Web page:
Like a drowning giant trying to suck air from young reeds, the streets and alleyways that branched off from the death trap became instantly packed with swarming masses of terrified bodies. They climbed over each other, fought each other, and rolled under each other to squeeze out. A father, realizing he was about to get trampled, threw his young daughter over the mass of people just before he was knocked to the ground and used as a stepping stool. Two young women – sisters or friends – gripped each other tightly as they tried to crawl over the hill of fallen bodies. Just as they nearly reached the top, the force of others yanked their hands apart and they both called out to each other as they were carried away by the current. A little boy sucking his thumb and oblivious to the dangers around him, was picked up by a young man that would have been a hero if he hadn’t gotten an elbow to the temple and fell down atop the child, crushing him with his weight and others as they stepped on the unconscious man and toddler beneath. An elderly woman with surprising strength screamed what could only be described as a war cry as she beat men, women, and children alike atop their heads with her cane. Panic. Panic. Panic erupted.

But I watched the rain.

The dragons flew down, swiping low enough to knock dozens over into each other dangerously, breaking bones and knocking heads. Many died, I knew. More were injured. But that was not the point of this play. This was so that all could know that none could go against him. All could know that if they worked against the new king, he would find you. This was to show that he had the power.

It was so that all knew, he was his fathers’ son.

One man, a single man, was grasped in claws from the mass trying to escape. While everyone else was too busy running, fighting, or dying, I stood against the wall under the insistent pressure of Jovian’s arm and watched the dragon hover before the balcony. I watched the new king - the one who had gifted the people the feeling of hope for those brief moments – say something inaudible before reaching his hand out toward the flailing man still several twigs away from him. He curved his fingers out as if each finger was a talon. Here, he paused and smiled calmly. His face handsome and clear and almost kind.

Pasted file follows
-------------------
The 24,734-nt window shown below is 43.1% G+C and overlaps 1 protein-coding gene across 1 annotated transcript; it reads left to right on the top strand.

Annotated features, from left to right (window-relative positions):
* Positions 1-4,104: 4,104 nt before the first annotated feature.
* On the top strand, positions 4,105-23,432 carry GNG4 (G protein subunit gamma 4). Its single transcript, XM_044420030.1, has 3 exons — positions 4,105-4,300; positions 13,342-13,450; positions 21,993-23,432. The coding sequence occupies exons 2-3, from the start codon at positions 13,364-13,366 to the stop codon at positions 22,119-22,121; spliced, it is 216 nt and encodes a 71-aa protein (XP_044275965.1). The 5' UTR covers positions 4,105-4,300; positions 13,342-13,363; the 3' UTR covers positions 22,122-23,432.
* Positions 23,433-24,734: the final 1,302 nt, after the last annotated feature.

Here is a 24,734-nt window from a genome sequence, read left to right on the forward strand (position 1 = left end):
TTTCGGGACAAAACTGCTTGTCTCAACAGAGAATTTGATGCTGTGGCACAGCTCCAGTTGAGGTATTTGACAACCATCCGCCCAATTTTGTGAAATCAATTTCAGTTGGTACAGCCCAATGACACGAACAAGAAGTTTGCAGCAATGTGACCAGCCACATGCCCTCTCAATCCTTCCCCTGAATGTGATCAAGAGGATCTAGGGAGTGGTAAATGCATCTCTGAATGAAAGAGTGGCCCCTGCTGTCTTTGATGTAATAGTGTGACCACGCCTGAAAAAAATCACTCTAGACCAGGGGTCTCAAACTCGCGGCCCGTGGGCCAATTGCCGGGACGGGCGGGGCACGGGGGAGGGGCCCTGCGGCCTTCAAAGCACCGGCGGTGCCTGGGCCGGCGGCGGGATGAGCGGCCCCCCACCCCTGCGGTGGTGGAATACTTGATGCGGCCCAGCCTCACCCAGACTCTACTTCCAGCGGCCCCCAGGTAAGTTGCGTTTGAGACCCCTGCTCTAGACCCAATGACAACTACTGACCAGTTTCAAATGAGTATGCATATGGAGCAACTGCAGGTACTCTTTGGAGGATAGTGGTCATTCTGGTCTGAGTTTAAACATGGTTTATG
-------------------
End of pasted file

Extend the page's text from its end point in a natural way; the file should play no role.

Then he twisted his wrist with a jerk and the flailing man stopped flailing as his head popped from his body and fell into the still-screaming mass below.

“Enough.” He called out then, before the mist of blood had settled. His dragons stopped and flew away, but it was not them he had been speaking too but the people and those people knew it, so they stopped accordingly.

Most would assume there was not a thing you could say to a mass of people once panic ensued, but they would be wrong. There was indeed a magic word, but it had to be spoken by the right man.

One of my endless lessons involved the understanding of people when they are afraid. Fear, Jovian told me, brings out either three responses: fall, flight, or fight. It is a rare few that fight, but to fly or fall only depends on the circumstance. They will flee as fast and as far away as they can from what they fear, or they will fall to their knees and obey everything and anything, not daring to flee.

These people first had flown as far and as fast as they could, but they were so terrified by this man that was king, his single-word order had them falling over themselves to obey. To disobey was to die, and so they stilled. They clutched at their bodies, covered their heads, or avoided eye contact perhaps, but still they obeyed.

Marqis Beoworth, new King of Nahdiera, stood upon the castle gates and looked down at the people who dared reside in Qa’elah. He smiled a handsome smile, eyes flashing in humor. It was too far away to see the colour, but the humor was visible even from this distance. “Now,” he stated, “with the gate needing to be completed so soon, there will be more work. For anyone interested in a few months’ work of hard labor needs but travel to the East Border. There will be a cart leaving the Eastern Gate at dawn. May this,” he said, looking humble, “be the first of many steps toward prosperity.”

Then he left, nodding to a few of the officials on the balcony before escaping sight. The richer followed and then the guards moved up toward the top of the walls while everyone slowly left. They did not murmur or whisper for the king would surely know, but their faces said all they would say if they could. It was words of defeat, exhaustion, and hopelessness.

There was no anger – nearly nineteen winters of such treatment had broken the anger from them all by now.

But not from me.

“Mir.” Jovian had to give me that warning tone of his for me to realize I had been clutching at my hip where the knife was hidden. I quickly let go and closed my eyes, letting out a breath as Jovian had taught me, speaking to myself to get past my anger.

I am Meira Greyov. Nahdiera is my kingdom. With breaths of patience I will receive the crown. With breaths of anger I will fail my father.

I opened my eyes and felt calm. I looked to Jovian. “Where?”

“He went this way,” he said, and we walked along the wall and went into an alley, just in time to see the Shadow turn the corner onto a darkening street.

We followed the Shadow, silently.